Wednesday, November 20, 2013

Astronomers Discover Two Ancient Brown Dwarfs Moving at Speeds of 100-200 Kilometers Per Second

via Scitech Daily
http://scitechdaily.com


A brown dwarf from the thick-disk or halo is shown. Although astronomers observe these objects as they pass near to the solar system, they spend much of their time away from the busiest part of the Galaxy, and the Milky Way’s disk can be seen in the background. Credit: John Pinfield

In a newly published study, astronomers detail the discovery of two ancient brown dwarfs that are moving at speeds of 100-200 kilometers per second.
A team of astronomers led by Dr David Pinfield at the University of Hertfordshire have discovered two of the oldest brown dwarfs in the Galaxy. These ancient objects are moving at speeds of 100-200 kilometers per second, much faster than normal stars and other brown dwarfs and are thought to have formed when the Galaxy was very young, more than 10 billion years ago. Intriguingly the scientists believe they could be part of a vast and previously unseen population of objects. The researchers published their results in the Oxford University Press journal Monthly Notices of the Royal Astronomical Society.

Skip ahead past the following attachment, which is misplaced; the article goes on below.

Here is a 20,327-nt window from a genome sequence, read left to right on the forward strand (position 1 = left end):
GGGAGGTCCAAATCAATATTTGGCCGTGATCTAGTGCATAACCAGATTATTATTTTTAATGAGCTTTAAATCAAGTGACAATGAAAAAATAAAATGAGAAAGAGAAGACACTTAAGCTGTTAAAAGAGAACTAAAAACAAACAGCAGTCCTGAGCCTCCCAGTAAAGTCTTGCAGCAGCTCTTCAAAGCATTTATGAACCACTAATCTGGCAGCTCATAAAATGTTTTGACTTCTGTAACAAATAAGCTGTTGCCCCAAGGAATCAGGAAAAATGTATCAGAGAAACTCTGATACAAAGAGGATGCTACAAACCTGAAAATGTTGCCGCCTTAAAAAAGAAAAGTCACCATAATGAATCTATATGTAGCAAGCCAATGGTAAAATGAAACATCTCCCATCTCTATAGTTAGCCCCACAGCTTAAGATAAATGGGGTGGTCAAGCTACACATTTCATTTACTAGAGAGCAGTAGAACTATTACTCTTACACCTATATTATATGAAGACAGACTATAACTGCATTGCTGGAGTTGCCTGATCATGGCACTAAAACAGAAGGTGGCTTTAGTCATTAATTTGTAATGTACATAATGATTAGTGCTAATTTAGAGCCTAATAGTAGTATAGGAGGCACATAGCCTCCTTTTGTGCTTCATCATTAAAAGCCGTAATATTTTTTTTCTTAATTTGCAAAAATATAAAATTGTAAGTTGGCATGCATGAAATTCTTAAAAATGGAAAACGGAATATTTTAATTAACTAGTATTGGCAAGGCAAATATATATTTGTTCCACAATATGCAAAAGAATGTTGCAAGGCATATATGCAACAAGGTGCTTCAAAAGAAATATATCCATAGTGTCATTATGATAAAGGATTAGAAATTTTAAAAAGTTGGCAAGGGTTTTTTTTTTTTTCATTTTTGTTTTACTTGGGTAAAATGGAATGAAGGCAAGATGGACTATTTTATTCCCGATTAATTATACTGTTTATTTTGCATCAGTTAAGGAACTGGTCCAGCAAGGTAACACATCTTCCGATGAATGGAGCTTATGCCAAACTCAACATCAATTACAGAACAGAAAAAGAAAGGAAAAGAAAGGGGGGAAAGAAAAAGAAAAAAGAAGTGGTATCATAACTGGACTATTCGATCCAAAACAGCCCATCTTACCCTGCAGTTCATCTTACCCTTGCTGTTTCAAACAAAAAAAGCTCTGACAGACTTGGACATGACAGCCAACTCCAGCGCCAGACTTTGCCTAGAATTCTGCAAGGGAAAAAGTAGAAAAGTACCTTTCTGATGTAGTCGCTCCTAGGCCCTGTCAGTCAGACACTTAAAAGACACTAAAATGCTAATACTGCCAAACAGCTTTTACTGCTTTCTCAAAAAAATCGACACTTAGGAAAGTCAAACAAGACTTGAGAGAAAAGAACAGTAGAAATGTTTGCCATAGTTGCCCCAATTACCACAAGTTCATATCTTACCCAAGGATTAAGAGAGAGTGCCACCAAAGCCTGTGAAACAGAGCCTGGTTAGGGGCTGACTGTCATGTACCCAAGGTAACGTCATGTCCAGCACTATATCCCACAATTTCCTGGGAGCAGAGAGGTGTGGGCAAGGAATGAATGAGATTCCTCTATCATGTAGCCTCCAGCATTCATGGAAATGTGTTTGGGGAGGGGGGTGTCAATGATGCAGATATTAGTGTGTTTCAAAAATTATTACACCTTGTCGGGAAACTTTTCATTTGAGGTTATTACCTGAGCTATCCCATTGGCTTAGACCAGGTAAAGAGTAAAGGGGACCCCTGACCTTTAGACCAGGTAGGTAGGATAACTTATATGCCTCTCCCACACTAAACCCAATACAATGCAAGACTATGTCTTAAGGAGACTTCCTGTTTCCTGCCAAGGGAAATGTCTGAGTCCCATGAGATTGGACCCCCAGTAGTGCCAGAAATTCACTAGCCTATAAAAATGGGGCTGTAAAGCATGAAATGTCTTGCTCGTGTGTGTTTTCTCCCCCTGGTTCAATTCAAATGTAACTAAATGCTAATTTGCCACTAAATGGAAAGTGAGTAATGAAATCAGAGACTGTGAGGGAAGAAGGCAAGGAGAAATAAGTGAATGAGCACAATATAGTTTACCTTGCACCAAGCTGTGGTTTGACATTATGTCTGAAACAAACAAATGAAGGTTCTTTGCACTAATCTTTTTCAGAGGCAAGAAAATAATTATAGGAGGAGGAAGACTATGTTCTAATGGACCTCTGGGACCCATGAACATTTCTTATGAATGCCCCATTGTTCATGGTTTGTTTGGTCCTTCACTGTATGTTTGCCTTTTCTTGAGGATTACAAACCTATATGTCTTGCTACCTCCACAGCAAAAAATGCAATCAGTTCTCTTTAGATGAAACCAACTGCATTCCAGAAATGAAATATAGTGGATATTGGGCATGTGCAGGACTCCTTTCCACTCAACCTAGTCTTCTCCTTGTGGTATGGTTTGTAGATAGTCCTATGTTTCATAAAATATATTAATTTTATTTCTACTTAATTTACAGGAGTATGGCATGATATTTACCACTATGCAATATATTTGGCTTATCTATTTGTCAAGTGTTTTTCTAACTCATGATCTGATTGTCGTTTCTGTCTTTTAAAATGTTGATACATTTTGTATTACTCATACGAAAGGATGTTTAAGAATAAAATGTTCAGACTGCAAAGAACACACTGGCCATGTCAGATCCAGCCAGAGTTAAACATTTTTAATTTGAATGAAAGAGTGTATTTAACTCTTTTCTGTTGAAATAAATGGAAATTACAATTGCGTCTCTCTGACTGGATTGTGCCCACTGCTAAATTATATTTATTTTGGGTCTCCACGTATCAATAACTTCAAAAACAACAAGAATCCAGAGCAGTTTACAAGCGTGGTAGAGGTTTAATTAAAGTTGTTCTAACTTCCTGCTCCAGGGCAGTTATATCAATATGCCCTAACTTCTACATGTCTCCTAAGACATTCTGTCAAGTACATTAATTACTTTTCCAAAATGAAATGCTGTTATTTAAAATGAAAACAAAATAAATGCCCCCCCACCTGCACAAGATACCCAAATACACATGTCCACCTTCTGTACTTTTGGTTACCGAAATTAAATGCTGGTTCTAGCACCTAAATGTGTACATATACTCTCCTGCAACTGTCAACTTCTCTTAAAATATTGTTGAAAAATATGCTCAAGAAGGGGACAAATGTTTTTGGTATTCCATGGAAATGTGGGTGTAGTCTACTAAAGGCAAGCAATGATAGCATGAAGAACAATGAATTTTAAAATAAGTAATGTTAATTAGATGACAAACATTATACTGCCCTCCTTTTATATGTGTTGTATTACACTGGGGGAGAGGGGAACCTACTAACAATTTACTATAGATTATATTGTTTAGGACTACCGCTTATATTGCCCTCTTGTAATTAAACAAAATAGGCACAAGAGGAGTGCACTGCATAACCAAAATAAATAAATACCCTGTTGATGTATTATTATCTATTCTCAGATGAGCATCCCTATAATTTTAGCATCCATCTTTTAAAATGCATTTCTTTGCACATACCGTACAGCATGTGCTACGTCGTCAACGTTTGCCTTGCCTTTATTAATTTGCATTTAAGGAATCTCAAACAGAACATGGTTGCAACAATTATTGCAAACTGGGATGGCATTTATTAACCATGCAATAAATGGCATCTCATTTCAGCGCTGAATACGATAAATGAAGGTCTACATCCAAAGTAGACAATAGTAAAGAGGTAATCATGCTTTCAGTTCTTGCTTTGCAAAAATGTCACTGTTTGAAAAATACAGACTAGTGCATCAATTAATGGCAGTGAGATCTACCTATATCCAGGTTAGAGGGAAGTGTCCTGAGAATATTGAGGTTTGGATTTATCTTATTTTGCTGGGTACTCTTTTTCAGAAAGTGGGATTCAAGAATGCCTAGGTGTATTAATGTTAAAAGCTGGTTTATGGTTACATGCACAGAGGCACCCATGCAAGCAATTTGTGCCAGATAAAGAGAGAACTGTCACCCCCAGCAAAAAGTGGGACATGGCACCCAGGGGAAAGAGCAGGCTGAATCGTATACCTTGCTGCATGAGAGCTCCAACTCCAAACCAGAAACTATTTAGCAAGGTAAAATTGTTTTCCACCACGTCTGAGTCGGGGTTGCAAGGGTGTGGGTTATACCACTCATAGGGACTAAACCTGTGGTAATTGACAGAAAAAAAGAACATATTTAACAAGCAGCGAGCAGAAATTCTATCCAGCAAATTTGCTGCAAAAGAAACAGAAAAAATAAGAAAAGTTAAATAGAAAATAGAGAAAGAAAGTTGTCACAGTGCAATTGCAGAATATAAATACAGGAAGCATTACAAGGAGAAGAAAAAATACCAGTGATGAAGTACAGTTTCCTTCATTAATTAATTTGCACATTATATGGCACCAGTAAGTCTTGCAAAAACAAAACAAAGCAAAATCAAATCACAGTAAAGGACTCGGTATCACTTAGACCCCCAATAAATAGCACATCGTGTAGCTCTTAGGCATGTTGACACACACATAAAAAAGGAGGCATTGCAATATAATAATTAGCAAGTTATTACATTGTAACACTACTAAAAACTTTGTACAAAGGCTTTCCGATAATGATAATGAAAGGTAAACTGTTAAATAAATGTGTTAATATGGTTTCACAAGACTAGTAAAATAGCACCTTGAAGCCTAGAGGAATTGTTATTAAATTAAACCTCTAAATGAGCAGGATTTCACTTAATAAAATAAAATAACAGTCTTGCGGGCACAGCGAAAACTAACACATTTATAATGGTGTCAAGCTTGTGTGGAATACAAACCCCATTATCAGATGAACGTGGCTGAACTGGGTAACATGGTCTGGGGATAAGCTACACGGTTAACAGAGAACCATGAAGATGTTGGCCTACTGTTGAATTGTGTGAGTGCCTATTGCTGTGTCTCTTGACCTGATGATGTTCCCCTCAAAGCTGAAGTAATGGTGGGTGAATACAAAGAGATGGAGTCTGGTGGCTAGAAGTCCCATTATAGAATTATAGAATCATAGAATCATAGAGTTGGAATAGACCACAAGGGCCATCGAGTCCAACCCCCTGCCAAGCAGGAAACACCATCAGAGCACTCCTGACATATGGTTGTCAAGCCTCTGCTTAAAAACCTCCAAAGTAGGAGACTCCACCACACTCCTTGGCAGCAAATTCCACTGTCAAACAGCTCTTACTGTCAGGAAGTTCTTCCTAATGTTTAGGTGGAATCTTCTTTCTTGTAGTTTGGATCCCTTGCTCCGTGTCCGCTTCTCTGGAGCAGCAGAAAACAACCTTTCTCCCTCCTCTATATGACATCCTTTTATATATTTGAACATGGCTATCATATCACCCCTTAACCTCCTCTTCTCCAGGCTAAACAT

Brown dwarfs are star-like objects but are much less massive (with less than 7% of the Sun’s mass), and do not generate internal heat through nuclear fusion like stars. Because of this brown dwarfs simply cool and fade with time and very old brown dwarfs become very cool indeed – the new discoveries have temperatures of 250-600 degrees Celsius, much cooler than stars (in comparison the Sun has a surface temperature of 5600 degrees Celsius).

Pinfield’s team identified the new objects in the survey made by the Wide-field Infrared Survey Explorer (WISE), a NASA observatory that scanned the mid-infrared sky from orbit in 2010 and 2011. The object names are WISE 0013+0634 and WISE 0833+0052, and they lie in the Pisces and Hydra constellations respectively. Additional measurements confirming the nature of the objects came from large ground-based telescopes (Magellan, Gemini, VISTA and UKIRT). The infrared sky is full of faint red sources, including reddened stars, faint background galaxies (large distances from our own Milky Way) and nebulous gas and dust. Identifying cool brown dwarfs in amongst this messy mixture is akin to finding needles in a haystack. But Pinfield’s team developed a new method that takes advantage of the way in which WISE scans the sky multiple times. This allowed them to identify cool brown dwarfs that were fainter than other searches had revealed.

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